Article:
Readers who joined the Wild Readings community across the past two years have included playwright and actor Margi Brown Ash, novelist and essayist Ashley Hay, director and screenwriter Evan Clarry, filmmaker Katrina Graham, music writer and novelist Noel Mengel, visual artist and writer Kathryn Brimblecombe-Fox, and comedian Michelle Janssen. In October, Anisa Nandaula, winner of the 2018 XYZ Prize for Innovation in Spoken Word and 2016 Queensland Slam Poetry champion, will read from her new book Melanin Garden. A number of other special guests will also join the line-up, and the audience will have a chance to share their own work during an open mic session.
Wild Readings, held on the third Tuesday of each month, is an entirely free event to allow people from all walks of life to take part as a reader or audience member. It is the brainchild of Writer Out of Residence Kirsten Fogg, who was living in Brisbane and wanted to create a forum where she could share her creative non-fiction work. Bringing together a volunteer team of local creatives to run the event, she started the Wild Readings series at Mu’ooz Eritrean restaurant in West End. The team chose the not-for-profit restaurant, which trains new immigrants in hospitality, as a venue which was welcoming and also shared the ethos of giving people a chance to develop their skills. When Fogg returned to Canada in mid 2017, the team continued the mission of Wild Readings.
Poet and Wild Readings co-founder Nerissa Rowan said the majority of readings in Brisbane had been exclusively for poetry and spoken word. “When Kirsten approached me with concept of running a regular reading event for everyone, regardless of genre, I thought it was a fantastic idea. I love poetry readings, but if you weren’t a poet there wasn’t much chance of finding an open mic where your work would be embraced. We wanted to change that.”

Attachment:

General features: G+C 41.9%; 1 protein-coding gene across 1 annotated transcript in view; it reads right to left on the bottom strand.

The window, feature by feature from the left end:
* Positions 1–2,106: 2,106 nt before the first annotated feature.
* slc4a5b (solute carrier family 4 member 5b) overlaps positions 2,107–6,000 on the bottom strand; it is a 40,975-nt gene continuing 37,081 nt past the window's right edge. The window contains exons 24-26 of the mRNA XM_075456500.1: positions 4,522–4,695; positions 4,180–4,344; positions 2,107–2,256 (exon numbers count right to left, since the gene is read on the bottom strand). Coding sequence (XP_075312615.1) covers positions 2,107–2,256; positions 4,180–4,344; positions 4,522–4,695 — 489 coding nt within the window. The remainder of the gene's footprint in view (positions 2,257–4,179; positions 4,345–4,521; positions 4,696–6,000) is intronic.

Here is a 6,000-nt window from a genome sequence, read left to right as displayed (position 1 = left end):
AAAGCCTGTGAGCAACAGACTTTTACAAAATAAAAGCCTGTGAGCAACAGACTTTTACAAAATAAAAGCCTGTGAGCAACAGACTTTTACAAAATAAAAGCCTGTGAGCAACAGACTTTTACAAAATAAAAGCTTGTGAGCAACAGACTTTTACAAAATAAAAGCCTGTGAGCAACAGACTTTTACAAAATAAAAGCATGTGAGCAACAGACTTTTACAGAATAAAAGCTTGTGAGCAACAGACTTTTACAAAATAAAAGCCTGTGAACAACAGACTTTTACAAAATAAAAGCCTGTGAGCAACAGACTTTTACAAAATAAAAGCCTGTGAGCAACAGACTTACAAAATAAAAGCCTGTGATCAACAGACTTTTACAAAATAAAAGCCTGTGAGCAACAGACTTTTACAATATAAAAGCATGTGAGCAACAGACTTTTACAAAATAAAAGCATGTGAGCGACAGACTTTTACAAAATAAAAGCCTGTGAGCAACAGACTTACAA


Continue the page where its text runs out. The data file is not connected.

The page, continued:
Playwright and Wild Readings co-founder Lisa Southgate said the eclectic nature of the subjects and styles meant each reading was a completely different experience. “We’ve had some amazing talent read for us — award-winning authors, playwrights, songwriters — but some of the greatest moments have been hearing the new readers. To see people who have never stood behind a mic before reading their work to an appreciative audience is really heartwarming.”
Readings begin at 7pm, but readers and audience members alike are encouraged to come along earlier to network. After the featured readings, the audience is given their opportunity to share during the Footlights open mic session. “We encourage people to come early and meet each other. Part of our aim is to strengthen the community of writers within Brisbane,” Southgate said.
The outcomes of that cross-pollination were demonstrated when Southgate worked with local songwriter Francesca de Valence on Beware of Boys , a moving musical memoir which debuted at the 2018 Anywhere Festival. “I met Francesca at Wild Readings — we’d spoken about songwriting and she had performed some fantastic songs during open mic, so naturally I approached her to help me write a musical. I was thrilled when she agreed, as working with someone of her calibre on my play was a dream come true,” said Southgate. “Creating a strong community of writers, whether they write fiction, non-fiction, songs or poetry, can bring about amazing things. And that’s what Wild Readings is all about.”
Readers also enjoyed this story about West End African Restaurant Mu’ooz.